Friday was our last day at Tema General Hospital. The day’s agenda was the same as Tuesday, with the exception once again that the early week trainees became the later week trainers. The morning session provided instruction in trauma assessment and treatment. The afternoon session taught patient assessment in a practical setting.
Afternoon participants were divided into small groups and exposed to mock patient situations that required their assessment and recommendations. Patients were presented with a variety of visual and vital signs, coupled with an analysis of the injury mechanism (accident, fall, violence, etc.). Using the knowledge and skills learned and practiced from the previous day-and-a-half, participants worked in a team setting to assess and treat the patient.
This last session was followed by a post-test to measure learning from the start to finish of the two-day course. Overall, test scores improved a dramatic 88 percent, indicating not only the success of the course but a willingness to learn and to improve clinical skills and assessment.
The increase in test scores was greater in those trained by the newly-trained instructors than in those instructors who were trained by the LDS Charities trauma team. Part of the difference was due to the fact that there were fewer doctors in the second group, and the overall knowledge base on average was lower. Regardless of experience, however, the significant rise in test scores proved the sustainability of the train-the-trainer concept in trauma care.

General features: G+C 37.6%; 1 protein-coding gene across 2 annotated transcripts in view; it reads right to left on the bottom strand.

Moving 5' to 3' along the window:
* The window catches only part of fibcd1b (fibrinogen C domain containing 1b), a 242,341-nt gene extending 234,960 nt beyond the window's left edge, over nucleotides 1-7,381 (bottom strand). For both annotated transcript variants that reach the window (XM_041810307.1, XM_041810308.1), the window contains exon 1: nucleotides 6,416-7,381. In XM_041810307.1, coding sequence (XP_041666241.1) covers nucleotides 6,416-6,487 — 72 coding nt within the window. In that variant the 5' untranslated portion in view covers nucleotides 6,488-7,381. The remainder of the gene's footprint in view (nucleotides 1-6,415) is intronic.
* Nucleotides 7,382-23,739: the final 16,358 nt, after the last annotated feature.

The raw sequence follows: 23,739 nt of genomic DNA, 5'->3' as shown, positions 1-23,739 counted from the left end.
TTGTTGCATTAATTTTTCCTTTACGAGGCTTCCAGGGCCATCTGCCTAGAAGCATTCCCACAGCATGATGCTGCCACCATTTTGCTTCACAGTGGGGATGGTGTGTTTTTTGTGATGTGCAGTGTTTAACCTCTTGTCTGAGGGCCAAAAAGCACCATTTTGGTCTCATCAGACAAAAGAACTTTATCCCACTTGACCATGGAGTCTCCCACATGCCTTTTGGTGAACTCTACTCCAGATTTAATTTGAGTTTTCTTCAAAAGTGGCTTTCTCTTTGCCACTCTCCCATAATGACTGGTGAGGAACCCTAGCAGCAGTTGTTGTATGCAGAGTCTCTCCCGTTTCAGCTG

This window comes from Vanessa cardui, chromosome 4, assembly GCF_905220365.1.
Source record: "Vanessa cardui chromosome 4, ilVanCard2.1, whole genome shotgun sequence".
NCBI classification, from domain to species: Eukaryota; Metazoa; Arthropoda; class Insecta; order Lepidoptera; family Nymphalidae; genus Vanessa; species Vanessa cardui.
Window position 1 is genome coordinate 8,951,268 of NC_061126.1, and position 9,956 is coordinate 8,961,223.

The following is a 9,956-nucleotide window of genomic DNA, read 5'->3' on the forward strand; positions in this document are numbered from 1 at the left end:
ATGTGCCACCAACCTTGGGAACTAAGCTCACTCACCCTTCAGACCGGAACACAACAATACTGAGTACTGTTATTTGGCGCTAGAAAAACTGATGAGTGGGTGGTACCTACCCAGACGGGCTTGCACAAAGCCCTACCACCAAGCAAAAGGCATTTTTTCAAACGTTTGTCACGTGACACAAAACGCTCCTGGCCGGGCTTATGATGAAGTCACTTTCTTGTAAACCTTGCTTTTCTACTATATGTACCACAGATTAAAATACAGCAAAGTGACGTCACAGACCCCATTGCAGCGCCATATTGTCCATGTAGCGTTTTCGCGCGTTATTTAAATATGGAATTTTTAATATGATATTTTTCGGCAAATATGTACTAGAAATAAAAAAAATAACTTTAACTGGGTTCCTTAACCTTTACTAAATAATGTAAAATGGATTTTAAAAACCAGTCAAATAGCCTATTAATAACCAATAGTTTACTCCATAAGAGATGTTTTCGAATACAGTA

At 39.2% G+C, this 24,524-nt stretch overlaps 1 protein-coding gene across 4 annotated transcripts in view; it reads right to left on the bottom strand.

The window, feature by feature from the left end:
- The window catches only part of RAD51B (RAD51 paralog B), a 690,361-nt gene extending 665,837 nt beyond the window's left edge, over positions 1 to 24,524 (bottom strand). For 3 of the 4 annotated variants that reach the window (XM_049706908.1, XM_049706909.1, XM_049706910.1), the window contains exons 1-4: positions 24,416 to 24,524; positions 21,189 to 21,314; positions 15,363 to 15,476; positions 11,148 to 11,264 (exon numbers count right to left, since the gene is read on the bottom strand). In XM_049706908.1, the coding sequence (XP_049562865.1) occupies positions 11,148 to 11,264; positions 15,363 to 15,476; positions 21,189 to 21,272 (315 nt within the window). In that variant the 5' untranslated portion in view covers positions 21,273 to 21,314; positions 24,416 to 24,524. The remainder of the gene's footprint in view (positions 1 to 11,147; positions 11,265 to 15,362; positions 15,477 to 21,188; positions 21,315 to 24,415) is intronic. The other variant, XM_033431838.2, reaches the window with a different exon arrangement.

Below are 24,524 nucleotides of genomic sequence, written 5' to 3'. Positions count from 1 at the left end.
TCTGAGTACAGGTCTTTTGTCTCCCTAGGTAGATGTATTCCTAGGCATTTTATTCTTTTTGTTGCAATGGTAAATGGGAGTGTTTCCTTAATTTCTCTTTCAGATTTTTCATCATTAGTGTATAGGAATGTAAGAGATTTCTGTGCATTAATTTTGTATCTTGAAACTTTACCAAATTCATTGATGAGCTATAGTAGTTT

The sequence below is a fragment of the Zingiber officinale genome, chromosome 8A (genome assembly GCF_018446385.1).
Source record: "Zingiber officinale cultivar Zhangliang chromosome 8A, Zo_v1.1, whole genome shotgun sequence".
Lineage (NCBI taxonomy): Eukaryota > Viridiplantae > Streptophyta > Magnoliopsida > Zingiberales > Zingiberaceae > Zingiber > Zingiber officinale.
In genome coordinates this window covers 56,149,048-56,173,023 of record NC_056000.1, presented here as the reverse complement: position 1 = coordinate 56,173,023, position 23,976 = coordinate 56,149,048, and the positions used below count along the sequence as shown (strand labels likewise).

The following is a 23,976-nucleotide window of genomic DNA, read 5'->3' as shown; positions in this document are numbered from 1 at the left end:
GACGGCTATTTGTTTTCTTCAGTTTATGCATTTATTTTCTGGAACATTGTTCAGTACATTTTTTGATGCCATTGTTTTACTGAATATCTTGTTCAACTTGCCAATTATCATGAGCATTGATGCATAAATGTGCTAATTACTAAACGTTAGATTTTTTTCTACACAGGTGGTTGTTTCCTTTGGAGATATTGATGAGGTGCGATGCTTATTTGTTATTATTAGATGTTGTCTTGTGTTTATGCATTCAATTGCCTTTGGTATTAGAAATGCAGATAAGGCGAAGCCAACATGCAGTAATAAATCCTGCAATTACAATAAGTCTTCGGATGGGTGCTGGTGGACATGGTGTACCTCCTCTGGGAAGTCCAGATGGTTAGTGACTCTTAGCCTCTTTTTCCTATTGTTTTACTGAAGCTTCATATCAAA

Following the last training session, the new Tema trauma training team met with the LDS Charities trauma training team to evaluate the effectiveness of the course, discuss improvements, and to ponder next steps to help the Ghanaian team reach self-sufficiency in conducting future training sessions with other local and regional medical providers.
As we departed, the Tema General Hospital staff presented us with African print shirts! What a thoughtful, parting gift to remember our new friends and professional association!
LDS Charities builds its programs, like the new trauma training program in Africa, on the principles of personal responsibility, community support, self-reliance, and sustainability. These principles are employed even during times of critical aid and emergency response. Efforts are designed to give individuals and communities the tools they need to improve their own circumstances in permanent and meaningful ways.
-Howard Collett #ldscharities